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With many classic cocktails it’s difficult to find any information about it at all. The Singapore Sling, however, has an abundance of information and history written about it. The problem is much of it is so contradictory working out the actual history of the drink is rather difficult. With so many recipes around, which are worth making?
One of the best products I sampled at Tales of the Cocktail last year was a new rum from Haus Alpenz. A traditional Jamaican rum with a flavour profile similar to that which was prevalent in the early 20th century, Smith & Cross isn’t exactly a sipper but does work wonderfully in drinks like the Montego Bay.
If you had to pick a drink that sums up Christmas and New Year Champagne wouldn’t be a bad choice. While a glass of Champagne on its own is nothing to complain about, sometimes something with a little more perk might be wished for. And when it comes to Champagne cocktails I think it’s hard to beat the French 75.
After a number of set backs Admiralsbar in Berlin has finally opened. To celebrate the occasion I make a cocktail created by the bar manager Gonçalo de Sousa Monteiro – the Paperol.
Continuing the theme of bitters heavy drinks, I take a look at two cocktails from New York bartender Giuseppe Gonzalez that make use of frankly insane amounts of Angostura bitters to delicious effect. What better way to celebrate Angostura bitters going back in to production!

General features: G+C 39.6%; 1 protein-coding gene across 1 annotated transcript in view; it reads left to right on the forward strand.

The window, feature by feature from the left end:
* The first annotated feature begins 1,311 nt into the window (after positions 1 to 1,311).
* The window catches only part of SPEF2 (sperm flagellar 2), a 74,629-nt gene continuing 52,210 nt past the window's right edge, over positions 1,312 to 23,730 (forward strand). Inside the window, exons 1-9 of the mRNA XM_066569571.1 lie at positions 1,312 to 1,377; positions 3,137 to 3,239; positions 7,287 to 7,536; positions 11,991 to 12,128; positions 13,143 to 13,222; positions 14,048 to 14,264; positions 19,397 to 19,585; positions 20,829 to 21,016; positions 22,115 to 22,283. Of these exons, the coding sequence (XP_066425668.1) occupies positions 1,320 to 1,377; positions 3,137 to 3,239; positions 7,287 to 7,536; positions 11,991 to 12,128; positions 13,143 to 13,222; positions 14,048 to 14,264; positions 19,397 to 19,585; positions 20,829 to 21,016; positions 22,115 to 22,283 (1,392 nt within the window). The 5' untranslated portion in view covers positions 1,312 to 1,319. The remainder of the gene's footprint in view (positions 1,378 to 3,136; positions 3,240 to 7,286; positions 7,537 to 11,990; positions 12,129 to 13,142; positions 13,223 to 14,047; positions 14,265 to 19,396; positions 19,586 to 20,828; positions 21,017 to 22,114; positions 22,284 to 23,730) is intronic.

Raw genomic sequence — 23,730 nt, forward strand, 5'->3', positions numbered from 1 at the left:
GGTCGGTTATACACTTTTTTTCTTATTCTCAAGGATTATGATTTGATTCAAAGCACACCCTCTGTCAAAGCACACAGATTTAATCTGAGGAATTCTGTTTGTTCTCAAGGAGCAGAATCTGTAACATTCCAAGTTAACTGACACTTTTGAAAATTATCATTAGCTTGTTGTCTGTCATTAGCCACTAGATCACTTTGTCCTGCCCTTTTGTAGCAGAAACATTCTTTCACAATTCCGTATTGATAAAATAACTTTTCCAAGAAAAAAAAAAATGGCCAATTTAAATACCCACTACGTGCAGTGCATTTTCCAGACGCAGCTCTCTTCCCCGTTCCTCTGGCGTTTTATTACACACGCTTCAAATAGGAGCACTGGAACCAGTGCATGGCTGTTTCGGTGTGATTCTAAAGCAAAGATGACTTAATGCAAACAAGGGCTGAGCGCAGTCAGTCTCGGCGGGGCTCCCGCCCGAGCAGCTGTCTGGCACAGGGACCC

It’s no secret I’m not a huge fan of Tiki drinks. However one that uses three different gins as the base immediately piques my interest. But does Brian Miller’s Gin Zombie combine gin as well as classic TIki cocktails combine rum?
Until recently I had written off Batavia Arrack as an odd tasting spirit with little potential for use in cocktails. However on a visit to The Connaught Bar bartender Erik Lorincz served me the Dutch East Indies Daisy, a cocktail which caused me to take another look at this unusual Indonesian spirit.
Sometimes a cocktail recipe is so intriguing you can’t help but mix one up. Sometimes a cocktail recipe is so bizarre you’re frightened to even put the ingredients together in case the mixture results in some horrifying science-fiction-esque accident might occur. The Laphroaig Project is both of these.
One of the things I love about travelling is the chance to get hold of rare and exotic ingredients, and top of my list when I headed over the the US for Tales of the Cocktail last month was Ransom Old Tom. But was it worth the effort?
For Mixology Monday this month I take a look at the delicious Mr. Antoni, a cocktail based on the Penicillin from Sam Ross that uses the very special Paradyswijn Genever in place of Scotch whisky.
Another drink from first-class bartender Gonçalo de Sousa Monteiro, the Beuser & Angus Special is a very special drink indeed, using Chartreuse as the base spirit with delicious results.
One type of gin that, until recently, has been fairly overlooked is yellow gin, where the sprit has been aged in barrels generally for a relatively short period of time when compared to other aged spirits. Citadelle aims to change this with Citadelle Réserve, a dry gin that is aged in oak for six months.
This month’s Mixology Monday asks us to consider first cocktails – approachable drinks for people who aren’t used to downing Martinis and Manhattans. This is an interesting subject for me as many of my friends don’t really drink cocktails, and trying to get them to like decent cocktails is a long, uphill battle I’ve been waging for several years.